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Op-Ed

What’s In The Phrase?

By: Emma Vitale

St. Louis Park, Minn., is a pretty normal town. Affectionately called “SLP” or “Park” by its residents, it is a suburb of Minneapolis-about 10 to 20 minutes from downtown-but not the typical homogeneous “suburbia” often associated with suburbs.

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Op-Ed

Living Out Gratitude

By: Patrick Angiolillo

There is an old collegiate tradition of applauding a professor after his or her last lecture. Today, this tradition is often forgotten. Sometimes, however, the professor receives applause at the conclusion of every lecture. It appears that this tradition, in whatever form, stems from the students’ gratitude for the professor’s willingness and ability to share knowledge of all things historical, philosophical, mathematical, scientific, and whatnot.

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Op-Ed

Received Wisdom

By: Nate Fisher

This column is a conversation with Old Nate, a continuation of my first piece about the recent changes made to the Boston College campus and the messages those changes send. Stokes Hall is the most high-profile of these changes. Everyone and his or her mother loves it, with its overwhelming eager-to-please-ness. But hey, this country was founded on the sweeping rejection of received wisdom, so with that in mind, here’s another take.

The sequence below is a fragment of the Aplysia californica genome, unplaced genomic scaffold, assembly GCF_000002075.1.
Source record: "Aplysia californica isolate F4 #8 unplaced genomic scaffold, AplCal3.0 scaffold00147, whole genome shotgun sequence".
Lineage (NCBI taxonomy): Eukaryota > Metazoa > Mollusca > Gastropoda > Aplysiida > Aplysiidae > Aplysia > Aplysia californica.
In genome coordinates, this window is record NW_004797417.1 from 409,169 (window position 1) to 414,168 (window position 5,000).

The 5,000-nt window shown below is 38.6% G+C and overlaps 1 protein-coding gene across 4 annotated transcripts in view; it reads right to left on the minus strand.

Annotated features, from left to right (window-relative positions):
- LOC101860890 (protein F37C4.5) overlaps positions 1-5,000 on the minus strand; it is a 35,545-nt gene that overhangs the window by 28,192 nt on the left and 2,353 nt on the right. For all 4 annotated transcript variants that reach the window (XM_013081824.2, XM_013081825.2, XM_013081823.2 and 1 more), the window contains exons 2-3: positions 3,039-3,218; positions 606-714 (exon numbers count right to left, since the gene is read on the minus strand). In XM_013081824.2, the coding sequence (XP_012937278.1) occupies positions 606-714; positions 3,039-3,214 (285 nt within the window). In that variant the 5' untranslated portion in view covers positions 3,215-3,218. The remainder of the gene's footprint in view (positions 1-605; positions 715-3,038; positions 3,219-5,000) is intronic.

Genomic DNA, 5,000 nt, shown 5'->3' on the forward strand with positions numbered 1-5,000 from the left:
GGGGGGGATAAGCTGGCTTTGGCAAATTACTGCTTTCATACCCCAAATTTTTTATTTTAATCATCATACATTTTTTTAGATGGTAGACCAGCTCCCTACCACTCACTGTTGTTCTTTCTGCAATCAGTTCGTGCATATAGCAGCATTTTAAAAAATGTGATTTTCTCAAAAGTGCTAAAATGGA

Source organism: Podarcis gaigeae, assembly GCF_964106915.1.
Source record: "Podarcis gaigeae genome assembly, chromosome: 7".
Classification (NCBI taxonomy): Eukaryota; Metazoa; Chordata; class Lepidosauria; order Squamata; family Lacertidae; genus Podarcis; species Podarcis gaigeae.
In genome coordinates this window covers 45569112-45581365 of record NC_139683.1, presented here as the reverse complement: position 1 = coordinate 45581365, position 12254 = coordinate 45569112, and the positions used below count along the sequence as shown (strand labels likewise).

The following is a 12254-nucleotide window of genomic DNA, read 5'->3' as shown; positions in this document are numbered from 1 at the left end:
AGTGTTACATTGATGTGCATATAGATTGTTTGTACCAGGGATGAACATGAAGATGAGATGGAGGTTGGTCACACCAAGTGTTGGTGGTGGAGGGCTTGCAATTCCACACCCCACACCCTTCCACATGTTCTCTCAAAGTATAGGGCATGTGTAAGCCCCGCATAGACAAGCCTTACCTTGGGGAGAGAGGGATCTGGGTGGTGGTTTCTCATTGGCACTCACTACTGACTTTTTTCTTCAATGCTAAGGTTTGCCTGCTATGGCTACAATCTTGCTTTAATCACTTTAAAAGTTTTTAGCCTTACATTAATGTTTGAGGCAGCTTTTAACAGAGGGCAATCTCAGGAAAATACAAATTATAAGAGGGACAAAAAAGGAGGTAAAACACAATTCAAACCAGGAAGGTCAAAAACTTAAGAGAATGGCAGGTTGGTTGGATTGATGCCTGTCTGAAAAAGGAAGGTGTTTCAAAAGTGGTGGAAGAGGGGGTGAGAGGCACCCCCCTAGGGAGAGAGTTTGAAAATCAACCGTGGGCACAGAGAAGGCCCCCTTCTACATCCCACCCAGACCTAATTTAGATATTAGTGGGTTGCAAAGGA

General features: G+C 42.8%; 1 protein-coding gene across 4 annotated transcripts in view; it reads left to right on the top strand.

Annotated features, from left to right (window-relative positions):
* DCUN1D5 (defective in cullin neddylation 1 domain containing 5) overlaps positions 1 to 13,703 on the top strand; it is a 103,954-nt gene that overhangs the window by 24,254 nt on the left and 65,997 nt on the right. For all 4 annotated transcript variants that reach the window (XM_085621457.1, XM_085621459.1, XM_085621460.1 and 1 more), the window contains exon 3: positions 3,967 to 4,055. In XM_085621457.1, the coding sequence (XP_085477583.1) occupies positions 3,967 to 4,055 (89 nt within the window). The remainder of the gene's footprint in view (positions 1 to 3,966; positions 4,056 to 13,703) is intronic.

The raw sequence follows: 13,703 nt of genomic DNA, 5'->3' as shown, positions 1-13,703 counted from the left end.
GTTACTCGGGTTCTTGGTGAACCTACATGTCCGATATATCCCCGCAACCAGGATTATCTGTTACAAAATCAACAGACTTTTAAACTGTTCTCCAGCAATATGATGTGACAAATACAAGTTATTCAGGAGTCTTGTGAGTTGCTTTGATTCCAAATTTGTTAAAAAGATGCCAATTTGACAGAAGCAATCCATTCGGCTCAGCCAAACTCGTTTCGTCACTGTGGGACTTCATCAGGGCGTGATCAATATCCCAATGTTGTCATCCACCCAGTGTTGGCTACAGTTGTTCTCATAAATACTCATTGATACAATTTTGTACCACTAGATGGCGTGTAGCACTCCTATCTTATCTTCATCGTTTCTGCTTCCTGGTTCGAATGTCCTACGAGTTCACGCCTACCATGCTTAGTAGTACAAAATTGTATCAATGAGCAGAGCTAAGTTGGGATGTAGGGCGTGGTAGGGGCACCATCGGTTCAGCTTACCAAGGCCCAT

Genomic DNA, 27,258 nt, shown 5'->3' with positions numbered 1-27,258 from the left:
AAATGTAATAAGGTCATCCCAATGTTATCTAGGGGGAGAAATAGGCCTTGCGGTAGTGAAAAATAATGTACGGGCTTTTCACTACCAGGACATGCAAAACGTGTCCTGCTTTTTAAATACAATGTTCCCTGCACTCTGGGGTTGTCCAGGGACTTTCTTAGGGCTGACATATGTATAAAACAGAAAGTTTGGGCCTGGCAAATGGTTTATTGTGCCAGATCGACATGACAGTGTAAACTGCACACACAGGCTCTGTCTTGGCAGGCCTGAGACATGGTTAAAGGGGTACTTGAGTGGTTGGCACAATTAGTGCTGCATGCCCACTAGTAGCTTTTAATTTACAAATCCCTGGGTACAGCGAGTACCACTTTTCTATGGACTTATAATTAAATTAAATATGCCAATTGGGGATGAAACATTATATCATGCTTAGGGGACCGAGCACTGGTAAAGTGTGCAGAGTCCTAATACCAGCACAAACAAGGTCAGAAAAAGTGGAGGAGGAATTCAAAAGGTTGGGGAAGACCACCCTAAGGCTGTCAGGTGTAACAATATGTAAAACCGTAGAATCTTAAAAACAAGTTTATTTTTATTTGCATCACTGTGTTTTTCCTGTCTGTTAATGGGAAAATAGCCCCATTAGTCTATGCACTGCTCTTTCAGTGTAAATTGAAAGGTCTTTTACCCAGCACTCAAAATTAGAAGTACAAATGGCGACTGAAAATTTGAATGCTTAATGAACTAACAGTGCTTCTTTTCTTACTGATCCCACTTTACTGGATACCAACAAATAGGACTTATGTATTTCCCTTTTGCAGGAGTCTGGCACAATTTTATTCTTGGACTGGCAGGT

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Op-Ed

Why Not To Say ‘No’ To Bandit Runners

By: Mary Kate Nolan

After the tragedy at last year’s Boston Marathon, the Boston Athletic Association (BAA) and Boston Police Department plan to enforce tighter security restrictions to ensure that an incident of last year’s nature does not occur again. While some of the rules are necessary to maintain a safe environment for runners and spectators alike, the BAA announced a new rule that I cannot comprehend-the prohibition of bandit runners from participating in the 118th Boston Marathon.

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Op-Ed

Reflecting On A Slogan

By: Kimberly Crowley

I remember exactly what I was doing when I found out that something terrible had happened during last year’s Boston Marathon. Since I was studying abroad in Beijing, my situation was a little bit different from the norm. When I returned to the U.S., I was pleased to learn that  the sentiment of support, love, and friendship had been nicely wrapped up in a new mantra-“Boston Strong.” I was proud of Boston and how it had responded. Unfortunately, I can’t say that I have continuously been impressed with or proud of how “Boston Strong” has been used in the year since the incident

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